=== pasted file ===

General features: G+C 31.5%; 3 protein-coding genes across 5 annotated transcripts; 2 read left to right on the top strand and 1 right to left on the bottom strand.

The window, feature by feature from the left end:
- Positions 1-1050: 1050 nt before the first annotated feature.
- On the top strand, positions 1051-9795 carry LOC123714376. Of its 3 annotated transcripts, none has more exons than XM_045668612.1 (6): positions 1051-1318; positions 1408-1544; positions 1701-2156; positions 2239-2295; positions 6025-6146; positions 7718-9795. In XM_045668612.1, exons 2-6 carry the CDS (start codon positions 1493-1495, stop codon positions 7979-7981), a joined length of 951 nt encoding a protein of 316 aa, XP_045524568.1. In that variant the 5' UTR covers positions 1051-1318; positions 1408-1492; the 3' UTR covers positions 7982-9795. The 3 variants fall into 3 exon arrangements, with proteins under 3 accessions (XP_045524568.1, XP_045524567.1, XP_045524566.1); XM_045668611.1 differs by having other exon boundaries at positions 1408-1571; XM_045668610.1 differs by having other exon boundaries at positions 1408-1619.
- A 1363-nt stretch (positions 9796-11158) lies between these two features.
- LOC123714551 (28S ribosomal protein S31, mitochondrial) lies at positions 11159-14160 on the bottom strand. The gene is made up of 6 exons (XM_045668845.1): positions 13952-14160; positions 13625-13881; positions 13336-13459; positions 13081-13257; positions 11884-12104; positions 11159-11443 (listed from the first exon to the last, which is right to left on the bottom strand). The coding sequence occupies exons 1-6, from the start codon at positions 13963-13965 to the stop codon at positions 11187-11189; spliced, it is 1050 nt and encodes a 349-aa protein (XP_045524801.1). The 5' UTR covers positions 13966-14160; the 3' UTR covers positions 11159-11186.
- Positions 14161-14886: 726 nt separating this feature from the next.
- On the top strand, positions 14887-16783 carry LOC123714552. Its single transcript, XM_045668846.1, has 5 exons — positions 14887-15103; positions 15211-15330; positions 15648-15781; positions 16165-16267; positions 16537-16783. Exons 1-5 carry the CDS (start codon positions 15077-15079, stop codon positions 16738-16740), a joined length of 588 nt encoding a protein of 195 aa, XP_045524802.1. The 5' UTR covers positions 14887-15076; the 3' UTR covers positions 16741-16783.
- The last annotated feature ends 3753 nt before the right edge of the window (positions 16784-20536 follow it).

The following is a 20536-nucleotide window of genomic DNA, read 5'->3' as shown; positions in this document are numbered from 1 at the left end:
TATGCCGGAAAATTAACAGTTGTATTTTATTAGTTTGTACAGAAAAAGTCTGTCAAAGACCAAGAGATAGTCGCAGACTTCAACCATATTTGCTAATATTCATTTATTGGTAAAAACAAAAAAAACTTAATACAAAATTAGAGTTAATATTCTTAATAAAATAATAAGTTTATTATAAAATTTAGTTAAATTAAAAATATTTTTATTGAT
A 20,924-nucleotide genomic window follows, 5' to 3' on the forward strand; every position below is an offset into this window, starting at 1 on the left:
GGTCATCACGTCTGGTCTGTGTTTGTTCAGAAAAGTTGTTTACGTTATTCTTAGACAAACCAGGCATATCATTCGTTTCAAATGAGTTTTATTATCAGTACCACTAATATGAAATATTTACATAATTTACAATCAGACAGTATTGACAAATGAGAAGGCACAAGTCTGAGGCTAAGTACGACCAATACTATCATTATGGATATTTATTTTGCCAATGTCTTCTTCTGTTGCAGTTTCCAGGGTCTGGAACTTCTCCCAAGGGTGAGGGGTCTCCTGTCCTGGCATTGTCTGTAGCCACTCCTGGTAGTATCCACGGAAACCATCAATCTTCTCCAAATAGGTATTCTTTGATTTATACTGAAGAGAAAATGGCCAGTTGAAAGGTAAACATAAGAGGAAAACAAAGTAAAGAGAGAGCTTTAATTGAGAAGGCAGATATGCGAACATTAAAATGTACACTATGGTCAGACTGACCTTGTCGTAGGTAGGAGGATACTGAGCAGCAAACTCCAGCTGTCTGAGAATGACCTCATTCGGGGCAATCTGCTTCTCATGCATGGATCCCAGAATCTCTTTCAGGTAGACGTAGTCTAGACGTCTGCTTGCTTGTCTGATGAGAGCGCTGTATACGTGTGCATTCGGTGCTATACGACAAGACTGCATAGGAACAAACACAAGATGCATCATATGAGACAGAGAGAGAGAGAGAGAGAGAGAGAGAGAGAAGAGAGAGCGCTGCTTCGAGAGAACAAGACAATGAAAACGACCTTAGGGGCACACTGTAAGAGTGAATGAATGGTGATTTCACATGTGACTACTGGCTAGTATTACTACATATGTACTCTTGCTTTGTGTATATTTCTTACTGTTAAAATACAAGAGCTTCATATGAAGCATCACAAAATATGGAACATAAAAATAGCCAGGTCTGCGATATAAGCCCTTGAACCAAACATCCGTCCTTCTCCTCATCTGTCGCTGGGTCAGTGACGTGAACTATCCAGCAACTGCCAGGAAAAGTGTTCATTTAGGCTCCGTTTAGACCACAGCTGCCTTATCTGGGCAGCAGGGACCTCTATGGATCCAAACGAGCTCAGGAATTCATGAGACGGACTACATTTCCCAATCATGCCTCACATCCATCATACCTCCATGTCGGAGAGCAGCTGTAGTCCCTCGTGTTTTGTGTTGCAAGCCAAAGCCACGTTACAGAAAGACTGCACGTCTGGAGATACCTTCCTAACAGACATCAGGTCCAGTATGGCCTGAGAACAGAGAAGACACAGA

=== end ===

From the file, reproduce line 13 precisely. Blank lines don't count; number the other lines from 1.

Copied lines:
GGTCATCACGTCTGGTCTGTGTTTGTTCAGAAAAGTTGTTTACGTTATTCTTAGACAAACCAGGCATATCATTCGTTTCAAATGAGTTTTATTATCAGTACCACTAATATGAAATATTTACATAATTTACAATCAGACAGTATTGACAAATGAGAAGGCACAAGTCTGAGGCTAAGTACGACCAATACTATCATTATGGATATTTATTTTGCCAATGTCTTCTTCTGTTGCAGTTTCCAGGGTCTGGAACTTCTCCCAAGGGTGAGGGGTCTCCTGTCCTGGCATTGTCTGTAGCCACTCCTGGTAGTATCCACGGAAACCATCAATCTTCTCCAAATAGGTATTCTTTGATTTATACTGAAGAGAAAATGGCCAGTTGAAAGGTAAACATAAGAGGAAAACAAAGTAAAGAGAGAGCTTTAATTGAGAAGGCAGATATGCGAACATTAAAATGTACACTATGGTCAGACTGACCTTGTCGTAGGTAGGAGGATACTGAGCAGCAAACTCCAGCTGTCTGAGAATGACCTCATTCGGGGCAATCTGCTTCTCATGCATGGATCCCAGAATCTCTTTCAGGTAGACGTAGTCTAGACGTCTGCTTGCTTGTCTGATGAGAGCGCTGTATACGTGTGCATTCGGTGCTATACGACAAGACTGCATAGGAACAAACACAAGATGCATCATATGAGACAGAGAGAGAGAGAGAGAGAGAGAGAGAGAGAAGAGAGAGCGCTGCTTCGAGAGAACAAGACAATGAAAACGACCTTAGGGGCACACTGTAAGAGTGAATGAATGGTGATTTCACATGTGACTACTGGCTAGTATTACTACATATGTACTCTTGCTTTGTGTATATTTCTTACTGTTAAAATACAAGAGCTTCATATGAAGCATCACAAAATATGGAACATAAAAATAGCCAGGTCTGCGATATAAGCCCTTGAACCAAACATCCGTCCTTCTCCTCATCTGTCGCTGGGTCAGTGACGTGAACTATCCAGCAACTGCCAGGAAAAGTGTTCATTTAGGCTCCGTTTAGACCACAGCTGCCTTATCTGGGCAGCAGGGACCTCTATGGATCCAAACGAGCTCAGGAATTCATGAGACGGACTACATTTCCCAATCATGCCTCACATCCATCATACCTCCATGTCGGAGAGCAGCTGTAGTCCCTCGTGTTTTGTGTTGCAAGCCAAAGCCACGTTACAGAAAGACTGCACGTCTGGAGATACCTTCCTAACAGACATCAGGTCCAGTATGGCCTGAGAACAGAGAAGACACAGA